Back to school with BYOD: 8 things parents can do to get ready

As Australian students look to head back to school, many will be walking out the door with an internet enabled device in their backpack as part of their schools BYOD program.

Whatever your view of the extent that technology should play in your child’s education, one thing remains true. Parents must play a crucial role in ensuring the technology is incorporated safely and responsibly into their child’s life and the family as a whole.

There are many ways parents need to be involved and in tune with the devices and how they impact their children, but here are some top tips to help you start the year feeling in control and empowered.

1)  Regularly check the device for apps and games to ensure they are appropriate. The website is a great resource to check for age appropriate content.

2) Ensure there are ‘device free’ times after school. No primary (or secondary age child for that matter), has so much homework that they cannot be doing other things after school that don’t require technology.

3) Begin with the rule of no devices in the bedrooms at night. Aside from the obvious distractions of late night texting and gaming, there is also scientific evidence that the blue light emitted from devices interferes with the production of the hormone melatonin, which consequently interferes with our ability to fall asleep. And we all know kids starting the school year need more sleep, not less.

4) Look for teachable moments all the time in order to teach your children through conversation about the experiences of others and their interaction with technology, rather than merely lecturing.

5) Purchase a decent cover for your device or tablet. I use the Tech21 covers for all our devices as they are sturdy and shatter proof and have been know to bounce many a time. (not that we encourage bouncing of our phones and tablets). Also be sure kids dont get into the habit of throwing the schoolbag when they walk in the door!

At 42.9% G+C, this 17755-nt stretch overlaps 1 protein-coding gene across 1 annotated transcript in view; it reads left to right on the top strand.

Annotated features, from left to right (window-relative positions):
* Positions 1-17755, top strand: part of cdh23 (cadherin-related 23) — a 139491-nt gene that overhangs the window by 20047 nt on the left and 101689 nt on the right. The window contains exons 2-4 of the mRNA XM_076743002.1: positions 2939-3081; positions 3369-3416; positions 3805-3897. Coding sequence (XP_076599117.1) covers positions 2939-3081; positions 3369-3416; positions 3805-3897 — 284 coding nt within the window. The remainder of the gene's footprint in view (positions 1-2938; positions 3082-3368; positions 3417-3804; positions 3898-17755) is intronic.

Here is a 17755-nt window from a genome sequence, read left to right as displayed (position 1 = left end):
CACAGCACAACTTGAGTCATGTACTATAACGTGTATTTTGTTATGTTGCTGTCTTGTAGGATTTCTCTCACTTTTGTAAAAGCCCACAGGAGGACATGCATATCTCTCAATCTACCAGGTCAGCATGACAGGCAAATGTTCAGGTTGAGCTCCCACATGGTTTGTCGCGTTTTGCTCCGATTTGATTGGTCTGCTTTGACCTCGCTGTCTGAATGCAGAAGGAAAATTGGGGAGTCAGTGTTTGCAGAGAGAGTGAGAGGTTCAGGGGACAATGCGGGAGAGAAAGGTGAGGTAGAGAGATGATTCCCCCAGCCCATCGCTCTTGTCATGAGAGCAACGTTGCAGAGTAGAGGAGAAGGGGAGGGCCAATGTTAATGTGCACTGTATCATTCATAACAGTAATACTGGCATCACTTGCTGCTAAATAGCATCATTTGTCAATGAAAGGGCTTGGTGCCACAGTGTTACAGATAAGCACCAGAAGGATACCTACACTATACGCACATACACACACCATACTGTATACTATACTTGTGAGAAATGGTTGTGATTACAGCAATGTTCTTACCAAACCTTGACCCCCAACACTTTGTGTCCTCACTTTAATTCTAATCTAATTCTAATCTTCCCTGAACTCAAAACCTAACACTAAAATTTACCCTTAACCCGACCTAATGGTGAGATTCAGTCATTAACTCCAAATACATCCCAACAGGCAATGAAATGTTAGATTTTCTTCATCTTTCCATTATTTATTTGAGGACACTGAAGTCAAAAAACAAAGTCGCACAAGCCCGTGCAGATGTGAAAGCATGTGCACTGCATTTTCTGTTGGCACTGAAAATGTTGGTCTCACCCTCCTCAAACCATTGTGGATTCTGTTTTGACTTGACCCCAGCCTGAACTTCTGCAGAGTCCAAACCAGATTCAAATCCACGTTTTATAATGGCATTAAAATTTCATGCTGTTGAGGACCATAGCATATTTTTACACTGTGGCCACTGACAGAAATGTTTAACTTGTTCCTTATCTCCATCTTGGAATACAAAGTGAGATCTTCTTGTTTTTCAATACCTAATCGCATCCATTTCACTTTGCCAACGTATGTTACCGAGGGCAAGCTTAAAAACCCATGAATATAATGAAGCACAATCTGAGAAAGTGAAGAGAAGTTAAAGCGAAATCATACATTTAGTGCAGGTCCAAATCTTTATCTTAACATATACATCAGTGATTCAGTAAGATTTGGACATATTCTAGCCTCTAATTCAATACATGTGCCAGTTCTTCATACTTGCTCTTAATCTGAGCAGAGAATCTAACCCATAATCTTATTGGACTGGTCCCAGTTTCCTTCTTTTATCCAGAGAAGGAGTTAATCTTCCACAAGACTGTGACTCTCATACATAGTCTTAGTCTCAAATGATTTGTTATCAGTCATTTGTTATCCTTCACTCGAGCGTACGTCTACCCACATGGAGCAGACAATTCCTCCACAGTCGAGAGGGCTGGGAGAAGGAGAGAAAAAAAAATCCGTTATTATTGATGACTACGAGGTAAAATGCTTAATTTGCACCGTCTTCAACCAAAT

6) Attend any information sessions your school has on technology, or better still speak to your school about getting me there to talk about safely and responsibly incorporating the technology into your life.

7) Remember you are your kids greatest role model and they will learn far more from watching what you do than from listening to what you say. Look at the role technology plays in your life and be sure that this mirrors the impact you want it to have on your child’s life too.

8) Keep reading The Modern Parent (of course!)  and keep learning what you can. Endeavour to keep up with the changes to the technology and how that effects our children’s behaviours. Of course there are lots of great resources out there to ensure you and your kids are able to maximise the benefits and minimise the risks.  There are no excuses for feeling left behind.

Is your child starting the year with a new device? How are you feeling about it? 


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This Post Has 8 Comments

  1. My son started with BYOD last year in Year 5. Despite my initial hesitation and apprehension about this it all went really well. He had to take his device, a MacBook in his case, to school for 2 days a week. Some of his homework was on his device, other parts were in books as previously. He was responsible for ensuring it was recharged and for ensuring it was safely trasnported to and from school on the required days. The benfefits definitely outweigh the risks in my experience.

    1. Martine Oglethorpe

      Thats great to hear Ingrid. It shows that given the responsibility and some guidelines they are perfectly able to make it work.

  2. EssentiallyJess

    Two of my girls are getting devices this year, so it’s all a bit new for them. I’m pretty confident at the moment though. We’ve got lots of guidelines in place.

    1. Martine Oglethorpe

      I am sure you are all over it Jess 🙂

  3. Thanks for these tips. My eldest will be starting to use iPads from middle of the year. My children already have ‘guidelines’ for use of the internet and electronic devices at home, so I feel confident that it will be used safely and responsibly … with plenty or reminders from me of course!

    1. Martine Oglethorpe

      Yes a few reminders never go astray Erika! 🙂

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